For those of you who haven’t heard of her, another interesting journalist to check out is Dr. Ibtihal Al-Khatib. I saw this interview last year. In it, she argues that secularism may be a path to religious freedom for everyone – including, if not especially – Muslims. (The previous link is a transcript. Here is a video of Dr. Al-Khatib’s interview, in Arabic with English subtitles.)
Head on over to Mona Eltahawy’s blog, where she continues the conversation on the situation in Gaza. I enjoy her tempered and smart analyses – often peppered with references only she could provide.
I’ve also enjoyed the interesting contributions made by those who have commented at her blog. For example, a link to this article – by Amira Hass – a writer willing to compromise the self-comforting dialogue many engage in during war in order to explore the reality of bloodshed. Amira Hass is the only Israeli journalist to have lived full-time among Palestinians in both Gaza and Ramallah. She is the daughter of Holocaust survivors. It seems that this legacy has pushed her to work for the safety and dignity of others – and in the words of one of my favorite songs – “sing no victim song.”
(PS – I posted below about my defunct computer. That was no joke. But in addition to having no “operating system” – ha! – I am still trying to keep up with posting as regularly as possible. If it gets quiet on here again – stay patient!)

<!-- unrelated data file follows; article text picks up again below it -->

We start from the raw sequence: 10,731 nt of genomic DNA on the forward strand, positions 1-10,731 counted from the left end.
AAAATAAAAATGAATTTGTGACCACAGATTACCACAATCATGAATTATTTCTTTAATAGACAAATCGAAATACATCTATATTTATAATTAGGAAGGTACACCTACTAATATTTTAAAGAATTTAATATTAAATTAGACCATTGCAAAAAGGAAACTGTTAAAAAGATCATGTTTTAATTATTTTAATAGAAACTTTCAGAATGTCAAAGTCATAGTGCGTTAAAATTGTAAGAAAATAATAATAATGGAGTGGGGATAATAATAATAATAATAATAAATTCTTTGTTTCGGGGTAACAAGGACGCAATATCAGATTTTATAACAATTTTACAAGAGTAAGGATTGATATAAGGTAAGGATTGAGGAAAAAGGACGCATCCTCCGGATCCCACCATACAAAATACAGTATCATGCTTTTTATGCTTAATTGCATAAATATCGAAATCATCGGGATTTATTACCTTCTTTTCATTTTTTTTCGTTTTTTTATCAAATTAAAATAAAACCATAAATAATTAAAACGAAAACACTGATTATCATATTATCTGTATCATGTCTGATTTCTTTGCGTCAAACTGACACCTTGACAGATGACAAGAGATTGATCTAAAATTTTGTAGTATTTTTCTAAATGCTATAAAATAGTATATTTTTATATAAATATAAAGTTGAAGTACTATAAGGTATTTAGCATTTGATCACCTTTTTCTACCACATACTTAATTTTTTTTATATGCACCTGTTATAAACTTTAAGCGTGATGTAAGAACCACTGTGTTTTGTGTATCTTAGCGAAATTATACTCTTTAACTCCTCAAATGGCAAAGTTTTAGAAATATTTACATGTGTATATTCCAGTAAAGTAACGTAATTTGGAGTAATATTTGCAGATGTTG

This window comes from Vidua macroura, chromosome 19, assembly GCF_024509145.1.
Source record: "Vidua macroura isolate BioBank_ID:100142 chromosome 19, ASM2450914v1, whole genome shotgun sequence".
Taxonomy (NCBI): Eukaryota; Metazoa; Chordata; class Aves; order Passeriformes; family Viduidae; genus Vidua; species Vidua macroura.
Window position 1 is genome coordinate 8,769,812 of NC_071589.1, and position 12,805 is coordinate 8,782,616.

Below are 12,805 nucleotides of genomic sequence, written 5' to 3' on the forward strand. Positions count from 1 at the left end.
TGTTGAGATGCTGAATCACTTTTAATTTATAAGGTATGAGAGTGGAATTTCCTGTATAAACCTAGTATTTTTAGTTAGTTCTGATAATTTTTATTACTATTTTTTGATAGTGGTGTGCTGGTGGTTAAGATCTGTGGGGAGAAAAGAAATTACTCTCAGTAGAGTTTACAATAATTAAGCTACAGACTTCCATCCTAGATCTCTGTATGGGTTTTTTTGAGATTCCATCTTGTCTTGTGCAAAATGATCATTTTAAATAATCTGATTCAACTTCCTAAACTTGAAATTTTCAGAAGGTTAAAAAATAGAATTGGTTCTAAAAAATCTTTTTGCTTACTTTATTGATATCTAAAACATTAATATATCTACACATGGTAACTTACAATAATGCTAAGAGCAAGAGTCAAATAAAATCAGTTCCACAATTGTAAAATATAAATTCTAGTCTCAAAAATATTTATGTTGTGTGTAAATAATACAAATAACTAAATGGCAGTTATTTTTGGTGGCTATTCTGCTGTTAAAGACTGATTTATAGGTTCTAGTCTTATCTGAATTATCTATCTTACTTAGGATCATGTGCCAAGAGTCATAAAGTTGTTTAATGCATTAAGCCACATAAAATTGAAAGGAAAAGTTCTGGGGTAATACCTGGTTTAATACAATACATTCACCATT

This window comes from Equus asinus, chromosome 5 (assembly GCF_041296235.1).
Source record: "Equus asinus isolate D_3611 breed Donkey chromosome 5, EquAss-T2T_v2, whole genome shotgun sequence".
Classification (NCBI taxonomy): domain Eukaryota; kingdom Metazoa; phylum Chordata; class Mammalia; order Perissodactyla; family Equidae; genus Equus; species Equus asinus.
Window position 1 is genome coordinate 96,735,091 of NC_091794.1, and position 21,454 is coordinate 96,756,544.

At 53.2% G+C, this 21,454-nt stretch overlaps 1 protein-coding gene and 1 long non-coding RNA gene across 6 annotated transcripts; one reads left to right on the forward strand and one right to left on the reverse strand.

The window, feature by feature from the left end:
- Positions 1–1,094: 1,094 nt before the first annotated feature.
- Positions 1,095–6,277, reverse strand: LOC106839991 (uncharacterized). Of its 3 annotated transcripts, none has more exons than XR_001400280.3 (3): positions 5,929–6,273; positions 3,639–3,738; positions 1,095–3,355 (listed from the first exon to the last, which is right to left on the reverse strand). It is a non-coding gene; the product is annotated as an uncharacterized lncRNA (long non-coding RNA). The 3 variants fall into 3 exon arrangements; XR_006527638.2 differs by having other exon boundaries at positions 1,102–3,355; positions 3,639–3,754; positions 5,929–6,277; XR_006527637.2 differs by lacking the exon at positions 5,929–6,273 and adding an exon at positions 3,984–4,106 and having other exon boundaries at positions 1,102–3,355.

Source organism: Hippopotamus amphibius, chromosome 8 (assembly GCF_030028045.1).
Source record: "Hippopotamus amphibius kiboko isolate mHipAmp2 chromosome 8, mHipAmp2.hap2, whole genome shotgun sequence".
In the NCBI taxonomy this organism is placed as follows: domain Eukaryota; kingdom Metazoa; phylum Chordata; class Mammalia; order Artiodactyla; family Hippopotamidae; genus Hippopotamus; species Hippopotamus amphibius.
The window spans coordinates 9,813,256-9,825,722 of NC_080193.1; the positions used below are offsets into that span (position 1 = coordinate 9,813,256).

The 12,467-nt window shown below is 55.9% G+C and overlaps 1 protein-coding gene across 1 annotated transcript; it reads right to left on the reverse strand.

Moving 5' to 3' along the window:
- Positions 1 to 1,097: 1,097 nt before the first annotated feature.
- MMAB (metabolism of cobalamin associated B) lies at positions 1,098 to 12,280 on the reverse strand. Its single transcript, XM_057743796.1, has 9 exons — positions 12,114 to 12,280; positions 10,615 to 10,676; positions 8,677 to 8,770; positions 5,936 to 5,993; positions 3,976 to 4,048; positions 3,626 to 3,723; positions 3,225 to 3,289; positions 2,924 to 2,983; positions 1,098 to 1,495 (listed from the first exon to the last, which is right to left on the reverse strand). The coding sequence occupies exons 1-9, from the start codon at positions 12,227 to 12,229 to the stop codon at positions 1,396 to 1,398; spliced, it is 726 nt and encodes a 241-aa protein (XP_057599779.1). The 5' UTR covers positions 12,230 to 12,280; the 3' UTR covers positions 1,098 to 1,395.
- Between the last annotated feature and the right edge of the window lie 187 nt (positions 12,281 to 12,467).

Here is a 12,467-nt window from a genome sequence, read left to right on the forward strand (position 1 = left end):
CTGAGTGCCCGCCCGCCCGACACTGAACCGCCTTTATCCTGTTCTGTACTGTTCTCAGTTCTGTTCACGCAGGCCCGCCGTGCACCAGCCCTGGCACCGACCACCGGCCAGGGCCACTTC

Please see this article by Egyptian journalist Mona Eltahawy. I’m including an excerpt, but the entire piece is worth your attention. I thank her for her honesty – it’s voices like hers that will one day break the shackles of shame.
“When did Egyptian women become candy and when did Egyptian men turn into flies?
There is no law criminalizing sexual harassment in Egypt, and police often refuse to report women’s complaints. And when it is the police themselves who are harassing women, then clearly women’s safety is far from a priority in Egypt.
The State itself taught Egyptians a most spectacular lesson in institutionalized patriarchy when security forces and government-hired thugs sexually assaulted demonstrators, especially women, during an anti-regime protest in 2005, giving a green light to harassers.
So there was little surprise that during a religious festival in 2006, a mob of men went on a rampage in downtown Cairo, sexually assaulting any woman they came across as police watched and did nothing.
It was only when bloggers broke the news that the media reported the assaults. Still, the Egyptian regime has never acknowledged it happened. At a demonstration against sexual harassment that I attended in Cairo a few days later, there were nearly more riot police than protestors.
My sister Nora was 20 at the time, and she, with several of her friends, joined the protest. She had never been to a demonstration before but was incensed when she heard the State was denying something that had happened to her many times. We swapped our sexual harassment stories like veterans comparing war wounds, and we unraveled a taboo which shelters the real criminals of sexual harassment and has kept us hiding in shame.
And that is why I began here with my own stories — to free myself of the tentacles of that shame.”